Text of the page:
An Oregon judge Friday upheld the state's denial of a permit needed by a coal export proposal on the Columbia River.
Back in 2014, the Oregon Department of State lands denied a permit for the Morrow Pacific project to construct a dock in Boardman, Oregon, a component of the project's plan to ship coal from the Powder River Basin in Wyoming and Montana down the Columbia River and eventually overseas to Asia.
The decision is the latest blow to proposals for coal export projects in the Northwest, all of which have struggled with opposition, permit denials and a declining market for the product.
Six years after the first of six coal export projects was proposed, none have been approved.
Plans for a coal terminal at the Port of Morrow, initially backed by Australian-based Ambre Energy, called for shipping up to 8 million metric tons of coal per year through the Northwest to likely buyers in Japan, South Korea or Taiwan. The project has since changed ownership to Lighthouse Resources Inc.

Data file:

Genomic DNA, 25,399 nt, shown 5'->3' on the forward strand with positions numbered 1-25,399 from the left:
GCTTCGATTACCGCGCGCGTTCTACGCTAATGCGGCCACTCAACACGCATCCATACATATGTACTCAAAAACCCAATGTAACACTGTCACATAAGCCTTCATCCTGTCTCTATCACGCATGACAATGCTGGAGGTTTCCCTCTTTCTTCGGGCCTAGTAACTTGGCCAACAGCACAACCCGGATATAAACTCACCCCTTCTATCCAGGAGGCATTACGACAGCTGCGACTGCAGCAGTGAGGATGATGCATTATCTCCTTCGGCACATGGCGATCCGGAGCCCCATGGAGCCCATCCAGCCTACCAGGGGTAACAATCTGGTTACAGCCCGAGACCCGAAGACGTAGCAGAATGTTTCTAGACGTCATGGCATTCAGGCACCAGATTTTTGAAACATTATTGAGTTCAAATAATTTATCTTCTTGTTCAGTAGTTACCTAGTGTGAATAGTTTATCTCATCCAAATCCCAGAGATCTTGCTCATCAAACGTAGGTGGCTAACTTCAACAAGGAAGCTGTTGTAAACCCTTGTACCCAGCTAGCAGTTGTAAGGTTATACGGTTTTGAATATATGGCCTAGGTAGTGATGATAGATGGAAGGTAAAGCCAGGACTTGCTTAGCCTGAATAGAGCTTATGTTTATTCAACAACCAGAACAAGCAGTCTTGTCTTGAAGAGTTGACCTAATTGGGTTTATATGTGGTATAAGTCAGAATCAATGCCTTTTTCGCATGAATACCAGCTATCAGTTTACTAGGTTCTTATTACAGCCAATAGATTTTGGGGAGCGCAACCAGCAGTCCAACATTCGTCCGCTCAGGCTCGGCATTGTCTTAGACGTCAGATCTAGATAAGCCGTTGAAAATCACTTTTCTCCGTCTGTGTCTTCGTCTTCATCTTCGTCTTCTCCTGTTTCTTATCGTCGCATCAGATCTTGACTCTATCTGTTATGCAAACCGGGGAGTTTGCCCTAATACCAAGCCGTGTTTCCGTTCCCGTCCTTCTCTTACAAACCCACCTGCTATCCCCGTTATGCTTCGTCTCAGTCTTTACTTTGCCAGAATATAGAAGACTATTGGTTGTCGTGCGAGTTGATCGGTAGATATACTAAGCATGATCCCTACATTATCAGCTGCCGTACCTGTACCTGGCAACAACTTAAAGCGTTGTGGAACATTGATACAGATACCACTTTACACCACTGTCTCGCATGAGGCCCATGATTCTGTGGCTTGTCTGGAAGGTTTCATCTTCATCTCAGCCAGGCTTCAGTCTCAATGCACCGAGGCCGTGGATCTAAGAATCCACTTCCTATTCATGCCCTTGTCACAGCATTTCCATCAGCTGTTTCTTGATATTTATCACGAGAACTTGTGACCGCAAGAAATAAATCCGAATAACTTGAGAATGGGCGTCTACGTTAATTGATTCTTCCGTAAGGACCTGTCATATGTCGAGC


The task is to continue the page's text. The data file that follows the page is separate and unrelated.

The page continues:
The terminal's permit rejection in 2014 came after a fight between the project developer and Columbia River tribes over fishing at the dock site. Impacts to tribal fishing was one of the chief reasons the Department of State Lands cited for the permit denial. Appeals soon followed.
The project owners and the Port of Morrow jointly argued against the Department of State Lands decision on several fronts, including that the scope of the agency's decision was too broad and that it erred in its consideration of fishing impacts and its rejection of the terminal's mitigation plan.
Wyoming and Montana, both top coal producing states and the sources of coal for the export terminal, also filed motions claiming the state's decision violated federal commerce law.
All of those motions were denied.
The ruling was cheered by environmental groups opposing the terminal. The Columbia Riverkeeper, Friends of the Columbia Gorge and Sierra Club filed motions arguing in favor of the permit denial.